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Video: A guide to private schools
Video: How to find a middle school
By Psyche Pascual
By law, public schools must accept every child in its district, but this doesn't mean your child will get into the school of your choice. Magnet schools draw children from larger areas than a neighborhood zone and can be very difficult to get into. Some high-performing public schools accept children based on high test scores. Schools may also not accept a child based on limited resources: for instance, a school may steer a student with autism to another local school that has a special education program for children with autism.
The way schools place students in certain schools (and not others) varies radically by region and can be a source of parental anxiety in navigating the system and advocating for the best fit for your child. In many larger school districts, students are placed in schools via a lottery. At the high school level, many districts in larger metropolitan areas offer special schools with competitive enrollment based on students' GPAs, artistic portfolios, or test scores.
Charter schools can also be hard to get into if they are popular, and they may use a lottery system to fill any vacancies.
Private schools are not required to accept every child and often require extensive applications that involve multiple interviews, essays, and testing. Private schools can be extremely selective: not only can they choose students based on their academic achievement but also their ethnicity, gender, and religion, as well as the special attributes (or assets) of their parents.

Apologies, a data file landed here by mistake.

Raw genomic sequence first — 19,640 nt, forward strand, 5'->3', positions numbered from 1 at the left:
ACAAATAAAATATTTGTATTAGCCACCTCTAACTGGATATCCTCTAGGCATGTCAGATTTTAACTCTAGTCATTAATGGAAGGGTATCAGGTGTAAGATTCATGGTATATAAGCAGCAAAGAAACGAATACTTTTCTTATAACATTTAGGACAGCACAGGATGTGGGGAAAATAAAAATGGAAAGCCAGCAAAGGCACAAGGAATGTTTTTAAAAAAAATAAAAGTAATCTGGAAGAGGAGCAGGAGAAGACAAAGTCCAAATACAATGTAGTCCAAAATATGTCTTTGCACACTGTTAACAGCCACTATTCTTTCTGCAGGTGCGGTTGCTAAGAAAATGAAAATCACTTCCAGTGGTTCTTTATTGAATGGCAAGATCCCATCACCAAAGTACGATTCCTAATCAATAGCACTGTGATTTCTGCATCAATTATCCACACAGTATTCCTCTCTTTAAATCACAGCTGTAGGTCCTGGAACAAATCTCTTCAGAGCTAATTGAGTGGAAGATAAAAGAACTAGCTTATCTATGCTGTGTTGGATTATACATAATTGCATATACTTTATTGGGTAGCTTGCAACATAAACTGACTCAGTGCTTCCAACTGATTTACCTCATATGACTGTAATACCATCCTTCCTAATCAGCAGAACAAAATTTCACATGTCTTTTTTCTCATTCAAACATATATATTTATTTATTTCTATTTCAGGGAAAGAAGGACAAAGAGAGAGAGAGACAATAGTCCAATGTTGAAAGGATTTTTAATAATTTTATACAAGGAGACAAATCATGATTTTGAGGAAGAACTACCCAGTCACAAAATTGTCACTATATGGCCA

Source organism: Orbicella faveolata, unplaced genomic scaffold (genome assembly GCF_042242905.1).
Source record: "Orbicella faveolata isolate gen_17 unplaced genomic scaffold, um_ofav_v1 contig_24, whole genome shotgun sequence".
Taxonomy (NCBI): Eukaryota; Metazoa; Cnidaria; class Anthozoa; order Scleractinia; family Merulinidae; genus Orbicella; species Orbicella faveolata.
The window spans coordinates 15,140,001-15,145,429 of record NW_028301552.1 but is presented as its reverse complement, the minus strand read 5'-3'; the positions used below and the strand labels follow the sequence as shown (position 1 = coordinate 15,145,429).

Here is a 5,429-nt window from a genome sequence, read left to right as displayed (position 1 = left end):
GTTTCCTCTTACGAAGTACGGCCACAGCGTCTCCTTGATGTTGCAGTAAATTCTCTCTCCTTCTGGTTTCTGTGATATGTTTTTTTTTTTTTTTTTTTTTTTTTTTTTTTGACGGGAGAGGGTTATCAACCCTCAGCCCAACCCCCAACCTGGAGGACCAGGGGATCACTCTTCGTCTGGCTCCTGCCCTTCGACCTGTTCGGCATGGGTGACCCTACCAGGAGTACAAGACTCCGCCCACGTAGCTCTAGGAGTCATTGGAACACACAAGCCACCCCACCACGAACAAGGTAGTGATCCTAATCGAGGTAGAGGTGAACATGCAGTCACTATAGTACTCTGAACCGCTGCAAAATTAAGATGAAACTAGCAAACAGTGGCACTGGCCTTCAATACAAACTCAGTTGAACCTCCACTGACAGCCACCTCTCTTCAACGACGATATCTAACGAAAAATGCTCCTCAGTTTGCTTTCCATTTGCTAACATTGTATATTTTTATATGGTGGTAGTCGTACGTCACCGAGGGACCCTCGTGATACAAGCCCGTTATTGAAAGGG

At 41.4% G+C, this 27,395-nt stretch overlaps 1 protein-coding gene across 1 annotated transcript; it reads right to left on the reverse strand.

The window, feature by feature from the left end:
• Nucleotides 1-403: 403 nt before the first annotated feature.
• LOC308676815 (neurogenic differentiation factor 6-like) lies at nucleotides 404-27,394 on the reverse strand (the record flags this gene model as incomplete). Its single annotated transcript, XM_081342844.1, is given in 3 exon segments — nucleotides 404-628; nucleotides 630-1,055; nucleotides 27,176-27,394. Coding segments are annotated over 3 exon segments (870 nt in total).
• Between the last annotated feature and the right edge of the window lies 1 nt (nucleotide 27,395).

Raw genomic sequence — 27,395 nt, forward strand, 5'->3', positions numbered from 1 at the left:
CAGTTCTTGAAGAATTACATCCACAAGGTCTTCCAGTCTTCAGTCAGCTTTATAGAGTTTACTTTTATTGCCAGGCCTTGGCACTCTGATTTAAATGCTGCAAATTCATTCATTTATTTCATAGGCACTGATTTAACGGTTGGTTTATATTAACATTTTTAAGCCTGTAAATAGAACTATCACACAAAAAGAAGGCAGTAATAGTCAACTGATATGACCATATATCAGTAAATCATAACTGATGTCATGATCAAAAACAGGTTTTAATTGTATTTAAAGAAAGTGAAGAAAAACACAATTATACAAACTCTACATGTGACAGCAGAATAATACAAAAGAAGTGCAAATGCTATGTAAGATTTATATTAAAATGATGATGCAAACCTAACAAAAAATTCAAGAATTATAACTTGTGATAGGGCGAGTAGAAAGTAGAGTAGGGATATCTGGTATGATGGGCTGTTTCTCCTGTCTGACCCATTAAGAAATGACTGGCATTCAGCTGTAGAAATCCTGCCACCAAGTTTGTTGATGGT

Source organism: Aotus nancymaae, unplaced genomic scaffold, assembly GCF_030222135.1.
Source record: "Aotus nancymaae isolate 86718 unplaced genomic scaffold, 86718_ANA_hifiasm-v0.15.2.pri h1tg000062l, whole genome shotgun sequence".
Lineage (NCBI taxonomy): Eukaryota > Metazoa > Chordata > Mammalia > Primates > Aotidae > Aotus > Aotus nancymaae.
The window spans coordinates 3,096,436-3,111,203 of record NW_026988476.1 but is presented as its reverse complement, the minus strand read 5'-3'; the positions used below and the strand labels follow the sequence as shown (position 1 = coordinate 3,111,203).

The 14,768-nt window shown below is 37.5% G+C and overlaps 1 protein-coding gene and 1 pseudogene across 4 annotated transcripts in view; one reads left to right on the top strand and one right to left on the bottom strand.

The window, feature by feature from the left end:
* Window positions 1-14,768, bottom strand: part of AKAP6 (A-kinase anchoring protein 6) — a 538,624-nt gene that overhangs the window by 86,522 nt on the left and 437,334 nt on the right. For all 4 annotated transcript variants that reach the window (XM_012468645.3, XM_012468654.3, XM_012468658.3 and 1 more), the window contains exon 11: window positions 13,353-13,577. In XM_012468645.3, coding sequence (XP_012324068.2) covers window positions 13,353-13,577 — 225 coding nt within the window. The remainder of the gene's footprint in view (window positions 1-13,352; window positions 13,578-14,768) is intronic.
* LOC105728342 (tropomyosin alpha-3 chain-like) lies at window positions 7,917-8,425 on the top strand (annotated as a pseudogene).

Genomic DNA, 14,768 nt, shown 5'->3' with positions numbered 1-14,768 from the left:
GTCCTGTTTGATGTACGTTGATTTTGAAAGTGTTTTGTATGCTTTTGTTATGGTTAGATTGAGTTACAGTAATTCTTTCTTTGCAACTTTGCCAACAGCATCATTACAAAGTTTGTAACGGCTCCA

Many private schools do not have special education programs or teachers trained to work with special learning disabilities (unless they are a private school created with such a population in mind). Some private schools will try to help all the students they admit, but extra resources may come at an additional cost. Other private schools quietly recommend that children with learning disabilities look elsewhere for special education. In contrast, public schools must offer children with disabilities a "free and appropriate public education" which means special services tailored to their needs and free testing.
Many people assume that teachers at private schools are as qualified as those at public ones, but it's noteworthy that public school teachers usually hold a bachelor’s degree and are state-certified or are working towards certification. Certification means that a teacher has gone through the training required by the state, which includes student teaching and course work. Teachers who work at a charter school may fall under more flexible certification requirements than other public school teachers.
Teachers in private schools may not be required to have certification. Instead, they often have subject-area expertise and an undergraduate or graduate degree in the subject they teach.
Public schools must follow state guidelines that outline teaching standards and testing procedures. In theory, this creates a certain amount of quality control over academic subjects like reading and mathematics. But with education standards often set by the state, some criticize the rigid curriculum that many public schools offer.
Funding problems have forced many public schools to reduce teaching staffs and cut back on classes that are outside the state’s core curriculum, such as music and arts. Charter schools also may struggle with funding and typically receive less per pupil than traditional public schools. Many charter schools raise substantial amounts of money from private sources — for spending per pupil between charter schools can vary radically within a single city.
Class sizes differ radically from districts to district, so it's important not to assume too much about student teacher ratios until you investigate. In Detroit, a recent contract could allow high school class sizes to balloon to over 60 students. On the other hand, the average class size in Harford County, MD high schools is just above 22 students. Many charters are smaller schools, which can result in smaller class sizes, but there is no norm among charter schools either.
Although many private schools provide small classes with low student-to-teacher ratios, there is no guarantee that such schools will keep their class size below a certain level.
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